A.M. Brief: Reduced Capacity for Outdoor Dining Starts Friday

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Honda Plaza Little Tokyo Outdoor Dining Picnic Tables
Public picnic tables at Honda Plaza. Photo by Christina Champlin.

In today’s brief: New business restrictions start Friday, an L.A. Rams player tests positive for COVID-19, and elected California officials anger the public by flouting recommendations on gatherings and travel. Finally, another megachurch disregards L.A. County’s health orders. Here is your news. Take it!

Morning News Rundown

With 40 counties now moved back to the most restrictive tier in the state’s reopening plan, Los Angeles County will temporarily tighten restrictions on businesses. Among the updated restrictions, outdoor restaurants, breweries, and wineries may operate at only 50% max outdoor capacity, while non-essential indoor businesses—such as retail stores, offices, and personal care services—may only operate at 25% maximum capacity. The updated rules go into effect this Friday. [We Like L.A.]


The Los Angeles Rams announced Tuesday that a player had tested positive for COVID-19. The unidentified player is quarantining and the organization is “entering intensive protocol,” according to a team statement. [ABC 7]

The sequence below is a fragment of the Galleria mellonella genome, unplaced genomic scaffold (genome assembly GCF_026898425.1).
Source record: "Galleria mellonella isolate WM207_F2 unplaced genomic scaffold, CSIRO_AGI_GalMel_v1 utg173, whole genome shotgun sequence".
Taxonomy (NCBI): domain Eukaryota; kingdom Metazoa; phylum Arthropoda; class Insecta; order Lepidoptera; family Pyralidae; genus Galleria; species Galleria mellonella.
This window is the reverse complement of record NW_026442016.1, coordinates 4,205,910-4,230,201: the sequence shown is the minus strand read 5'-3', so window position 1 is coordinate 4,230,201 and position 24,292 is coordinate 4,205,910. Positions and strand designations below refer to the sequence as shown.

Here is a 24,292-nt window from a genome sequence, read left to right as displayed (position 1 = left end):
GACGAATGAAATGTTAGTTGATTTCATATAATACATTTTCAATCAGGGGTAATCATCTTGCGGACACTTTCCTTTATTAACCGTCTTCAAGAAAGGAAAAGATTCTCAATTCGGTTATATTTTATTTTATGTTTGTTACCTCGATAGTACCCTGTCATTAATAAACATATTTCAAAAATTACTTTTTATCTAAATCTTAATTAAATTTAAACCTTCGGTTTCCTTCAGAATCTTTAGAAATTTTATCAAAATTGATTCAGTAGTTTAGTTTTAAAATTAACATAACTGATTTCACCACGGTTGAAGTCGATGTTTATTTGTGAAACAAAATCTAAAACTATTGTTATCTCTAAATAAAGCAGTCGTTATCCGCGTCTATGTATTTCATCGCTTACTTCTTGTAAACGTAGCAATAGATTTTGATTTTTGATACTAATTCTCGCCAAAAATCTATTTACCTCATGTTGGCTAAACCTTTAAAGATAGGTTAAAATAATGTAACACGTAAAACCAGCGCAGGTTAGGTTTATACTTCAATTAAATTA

Gov. Gavin Newsom is in hot water for attending a birthday party at French Laundry, an event that ignored the safety precautions against gatherings that Newsom has been championing for months. This week, we also learned that some members of the California Legislature are presently on a trip to Hawaii paid for by special interest groups. If your face feels like it’s just been slapped, you’re not the only one. [L.A. Times]

If you’re a millennial in Los Angeles, here’s some financial news you may already be well acquainted with: L.A. is the third-worst paying metro area in the country for workers aged 24-39 (aka millennials). The median full-time salary for that age range is just $35,867, which is less than $,3000 per month. For reference, the average 1-bedroom apartment in L.A. is roughly $1,800/month. [LA Mag]

A state mandate that bans power plants from using ocean water to cool their systems could have an unintended downside for the Alamitos Bay in Long Beach. According to a new report by the City of Long Beach, The Alamitos Energy Center pumps some 300 million gallons of seawater from the Alamitos Bay into the San Gabriel River annually, which increases circulation and water quality. If the power plant shuts down the pump with no alternative circulation method in place, it could lead to a dramatic increase of bacterial pollution in the bay. [LB Post]

Angelus Temple in Echo Park has returned to holding in-person worship services, which appear to be in violation of state and county bans against large gatherings. Angelus Temple is at least the second megachurch in L.A. County to defy the ban. Last week, a judge set a contempt hearing date against Grace Community Church in Sun Valley over its months-long violation of Public Health orders. [The Eastsider]


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